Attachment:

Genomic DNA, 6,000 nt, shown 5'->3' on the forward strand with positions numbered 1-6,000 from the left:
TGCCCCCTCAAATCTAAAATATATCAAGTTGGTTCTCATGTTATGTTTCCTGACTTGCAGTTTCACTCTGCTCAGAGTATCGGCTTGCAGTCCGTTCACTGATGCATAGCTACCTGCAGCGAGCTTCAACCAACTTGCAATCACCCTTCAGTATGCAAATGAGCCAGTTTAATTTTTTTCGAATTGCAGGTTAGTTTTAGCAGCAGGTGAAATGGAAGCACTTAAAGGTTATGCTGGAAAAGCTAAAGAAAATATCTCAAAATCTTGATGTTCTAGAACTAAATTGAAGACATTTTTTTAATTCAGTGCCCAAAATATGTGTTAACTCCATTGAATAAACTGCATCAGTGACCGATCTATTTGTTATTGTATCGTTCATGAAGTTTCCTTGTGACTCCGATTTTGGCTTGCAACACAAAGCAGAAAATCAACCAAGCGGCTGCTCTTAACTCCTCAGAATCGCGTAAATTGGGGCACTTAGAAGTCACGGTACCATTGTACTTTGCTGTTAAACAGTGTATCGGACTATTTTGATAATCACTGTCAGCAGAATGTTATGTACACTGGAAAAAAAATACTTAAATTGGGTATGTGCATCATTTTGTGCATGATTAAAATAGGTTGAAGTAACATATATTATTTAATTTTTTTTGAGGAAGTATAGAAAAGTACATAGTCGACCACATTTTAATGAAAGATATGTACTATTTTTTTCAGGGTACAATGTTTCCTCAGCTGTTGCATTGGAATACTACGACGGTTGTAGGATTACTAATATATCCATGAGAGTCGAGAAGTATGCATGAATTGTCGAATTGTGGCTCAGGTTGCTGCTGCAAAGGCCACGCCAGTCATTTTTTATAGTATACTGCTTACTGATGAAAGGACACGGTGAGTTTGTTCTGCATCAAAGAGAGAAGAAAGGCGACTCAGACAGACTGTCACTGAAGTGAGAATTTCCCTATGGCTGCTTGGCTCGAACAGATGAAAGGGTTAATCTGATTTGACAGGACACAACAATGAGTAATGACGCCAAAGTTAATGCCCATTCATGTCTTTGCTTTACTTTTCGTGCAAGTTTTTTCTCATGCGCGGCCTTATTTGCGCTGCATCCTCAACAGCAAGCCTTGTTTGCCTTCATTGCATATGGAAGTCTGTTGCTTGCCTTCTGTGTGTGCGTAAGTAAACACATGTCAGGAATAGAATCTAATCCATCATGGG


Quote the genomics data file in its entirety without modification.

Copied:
Genomic DNA, 6,000 nt, shown 5'->3' on the forward strand with positions numbered 1-6,000 from the left:
TGCCCCCTCAAATCTAAAATATATCAAGTTGGTTCTCATGTTATGTTTCCTGACTTGCAGTTTCACTCTGCTCAGAGTATCGGCTTGCAGTCCGTTCACTGATGCATAGCTACCTGCAGCGAGCTTCAACCAACTTGCAATCACCCTTCAGTATGCAAATGAGCCAGTTTAATTTTTTTCGAATTGCAGGTTAGTTTTAGCAGCAGGTGAAATGGAAGCACTTAAAGGTTATGCTGGAAAAGCTAAAGAAAATATCTCAAAATCTTGATGTTCTAGAACTAAATTGAAGACATTTTTTTAATTCAGTGCCCAAAATATGTGTTAACTCCATTGAATAAACTGCATCAGTGACCGATCTATTTGTTATTGTATCGTTCATGAAGTTTCCTTGTGACTCCGATTTTGGCTTGCAACACAAAGCAGAAAATCAACCAAGCGGCTGCTCTTAACTCCTCAGAATCGCGTAAATTGGGGCACTTAGAAGTCACGGTACCATTGTACTTTGCTGTTAAACAGTGTATCGGACTATTTTGATAATCACTGTCAGCAGAATGTTATGTACACTGGAAAAAAAATACTTAAATTGGGTATGTGCATCATTTTGTGCATGATTAAAATAGGTTGAAGTAACATATATTATTTAATTTTTTTTGAGGAAGTATAGAAAAGTACATAGTCGACCACATTTTAATGAAAGATATGTACTATTTTTTTCAGGGTACAATGTTTCCTCAGCTGTTGCATTGGAATACTACGACGGTTGTAGGATTACTAATATATCCATGAGAGTCGAGAAGTATGCATGAATTGTCGAATTGTGGCTCAGGTTGCTGCTGCAAAGGCCACGCCAGTCATTTTTTATAGTATACTGCTTACTGATGAAAGGACACGGTGAGTTTGTTCTGCATCAAAGAGAGAAGAAAGGCGACTCAGACAGACTGTCACTGAAGTGAGAATTTCCCTATGGCTGCTTGGCTCGAACAGATGAAAGGGTTAATCTGATTTGACAGGACACAACAATGAGTAATGACGCCAAAGTTAATGCCCATTCATGTCTTTGCTTTACTTTTCGTGCAAGTTTTTTCTCATGCGCGGCCTTATTTGCGCTGCATCCTCAACAGCAAGCCTTGTTTGCCTTCATTGCATATGGAAGTCTGTTGCTTGCCTTCTGTGTGTGCGTAAGTAAACACATGTCAGGAATAGAATCTAATCCATCATGGG